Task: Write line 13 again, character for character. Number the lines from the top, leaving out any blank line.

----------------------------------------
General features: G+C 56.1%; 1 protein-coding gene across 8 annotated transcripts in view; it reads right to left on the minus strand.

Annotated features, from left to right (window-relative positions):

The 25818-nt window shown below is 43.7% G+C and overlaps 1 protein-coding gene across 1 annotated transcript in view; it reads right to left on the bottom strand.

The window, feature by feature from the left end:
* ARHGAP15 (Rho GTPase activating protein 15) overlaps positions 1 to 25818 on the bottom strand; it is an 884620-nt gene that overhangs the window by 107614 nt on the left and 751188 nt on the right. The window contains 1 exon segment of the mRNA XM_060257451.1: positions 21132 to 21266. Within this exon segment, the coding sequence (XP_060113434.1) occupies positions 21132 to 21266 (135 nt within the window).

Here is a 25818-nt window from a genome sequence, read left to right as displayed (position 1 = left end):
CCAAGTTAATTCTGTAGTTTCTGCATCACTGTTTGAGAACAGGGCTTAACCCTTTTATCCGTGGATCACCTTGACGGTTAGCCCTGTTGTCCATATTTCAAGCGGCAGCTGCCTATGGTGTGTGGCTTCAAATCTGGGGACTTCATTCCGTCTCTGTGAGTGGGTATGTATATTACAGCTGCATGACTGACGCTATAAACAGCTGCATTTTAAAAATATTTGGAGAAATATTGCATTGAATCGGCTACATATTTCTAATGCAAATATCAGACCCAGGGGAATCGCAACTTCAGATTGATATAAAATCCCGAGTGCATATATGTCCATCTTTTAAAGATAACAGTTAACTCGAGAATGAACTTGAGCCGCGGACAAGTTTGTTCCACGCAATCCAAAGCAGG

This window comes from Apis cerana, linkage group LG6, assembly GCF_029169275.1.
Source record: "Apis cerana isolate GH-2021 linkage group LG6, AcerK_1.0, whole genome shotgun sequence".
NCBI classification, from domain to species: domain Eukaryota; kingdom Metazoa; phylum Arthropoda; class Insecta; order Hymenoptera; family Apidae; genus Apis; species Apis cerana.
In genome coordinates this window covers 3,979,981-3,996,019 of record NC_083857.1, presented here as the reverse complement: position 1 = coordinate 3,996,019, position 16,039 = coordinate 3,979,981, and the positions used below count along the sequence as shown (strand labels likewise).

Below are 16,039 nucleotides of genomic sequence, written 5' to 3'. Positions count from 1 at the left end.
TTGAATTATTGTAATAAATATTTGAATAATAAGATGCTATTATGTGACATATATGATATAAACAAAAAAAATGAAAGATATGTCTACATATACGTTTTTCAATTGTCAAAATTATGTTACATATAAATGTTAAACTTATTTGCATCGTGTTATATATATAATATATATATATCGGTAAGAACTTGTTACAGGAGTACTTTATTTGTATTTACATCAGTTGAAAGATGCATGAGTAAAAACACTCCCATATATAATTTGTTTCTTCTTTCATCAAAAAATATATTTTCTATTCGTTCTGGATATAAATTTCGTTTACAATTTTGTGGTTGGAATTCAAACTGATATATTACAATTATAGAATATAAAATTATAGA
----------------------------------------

TTGAATTATTGTAATAAATATTTGAATAATAAGATGCTATTATGTGACATATATGATATAAACAAAAAAAATGAAAGATATGTCTACATATACGTTTTTCAATTGTCAAAATTATGTTACATATAAATGTTAAACTTATTTGCATCGTGTTATATATATAATATATATATATCGGTAAGAACTTGTTACAGGAGTACTTTATTTGTATTTACATCAGTTGAAAGATGCATGAGTAAAAACACTCCCATATATAATTTGTTTCTTCTTTCATCAAAAAATATATTTTCTATTCGTTCTGGATATAAATTTCGTTTACAATTTTGTGGTTGGAATTCAAACTGATATATTACAATTATAGAATATAAAATTATAGA